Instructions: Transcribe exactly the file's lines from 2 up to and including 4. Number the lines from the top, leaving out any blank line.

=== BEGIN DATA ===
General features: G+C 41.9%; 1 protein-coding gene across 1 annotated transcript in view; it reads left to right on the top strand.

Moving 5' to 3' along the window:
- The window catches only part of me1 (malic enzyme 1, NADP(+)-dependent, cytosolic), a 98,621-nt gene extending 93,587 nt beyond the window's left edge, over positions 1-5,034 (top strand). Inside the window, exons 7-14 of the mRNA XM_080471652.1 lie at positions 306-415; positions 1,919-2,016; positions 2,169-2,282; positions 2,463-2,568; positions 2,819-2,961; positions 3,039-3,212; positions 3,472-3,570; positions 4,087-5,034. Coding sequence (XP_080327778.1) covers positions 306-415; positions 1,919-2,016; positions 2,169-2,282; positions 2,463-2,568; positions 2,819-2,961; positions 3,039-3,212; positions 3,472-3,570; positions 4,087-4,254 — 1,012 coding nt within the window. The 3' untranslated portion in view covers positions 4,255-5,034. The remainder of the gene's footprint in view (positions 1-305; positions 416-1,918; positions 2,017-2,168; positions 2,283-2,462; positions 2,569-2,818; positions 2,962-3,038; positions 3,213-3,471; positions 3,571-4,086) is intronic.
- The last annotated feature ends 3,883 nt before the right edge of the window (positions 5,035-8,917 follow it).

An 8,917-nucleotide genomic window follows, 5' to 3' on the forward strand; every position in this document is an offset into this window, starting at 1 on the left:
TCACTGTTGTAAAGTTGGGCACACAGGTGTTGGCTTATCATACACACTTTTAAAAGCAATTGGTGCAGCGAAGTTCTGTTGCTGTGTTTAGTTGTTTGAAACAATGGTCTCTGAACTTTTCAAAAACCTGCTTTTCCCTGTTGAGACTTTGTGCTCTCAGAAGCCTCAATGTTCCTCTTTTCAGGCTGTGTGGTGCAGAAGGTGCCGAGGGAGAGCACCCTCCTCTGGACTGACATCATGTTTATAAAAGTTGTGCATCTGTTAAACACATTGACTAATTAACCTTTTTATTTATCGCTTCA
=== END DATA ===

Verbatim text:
Moving 5' to 3' along the window:
- The window catches only part of me1 (malic enzyme 1, NADP(+)-dependent, cytosolic), a 98,621-nt gene extending 93,587 nt beyond the window's left edge, over positions 1-5,034 (top strand). Inside the window, exons 7-14 of the mRNA XM_080471652.1 lie at positions 306-415; positions 1,919-2,016; positions 2,169-2,282; positions 2,463-2,568; positions 2,819-2,961; positions 3,039-3,212; positions 3,472-3,570; positions 4,087-5,034. Coding sequence (XP_080327778.1) covers positions 306-415; positions 1,919-2,016; positions 2,169-2,282; positions 2,463-2,568; positions 2,819-2,961; positions 3,039-3,212; positions 3,472-3,570; positions 4,087-4,254 — 1,012 coding nt within the window. The 3' untranslated portion in view covers positions 4,255-5,034. The remainder of the gene's footprint in view (positions 1-305; positions 416-1,918; positions 2,017-2,168; positions 2,283-2,462; positions 2,569-2,818; positions 2,962-3,038; positions 3,213-3,471; positions 3,571-4,086) is intronic.
- The last annotated feature ends 3,883 nt before the right edge of the window (positions 5,035-8,917 follow it).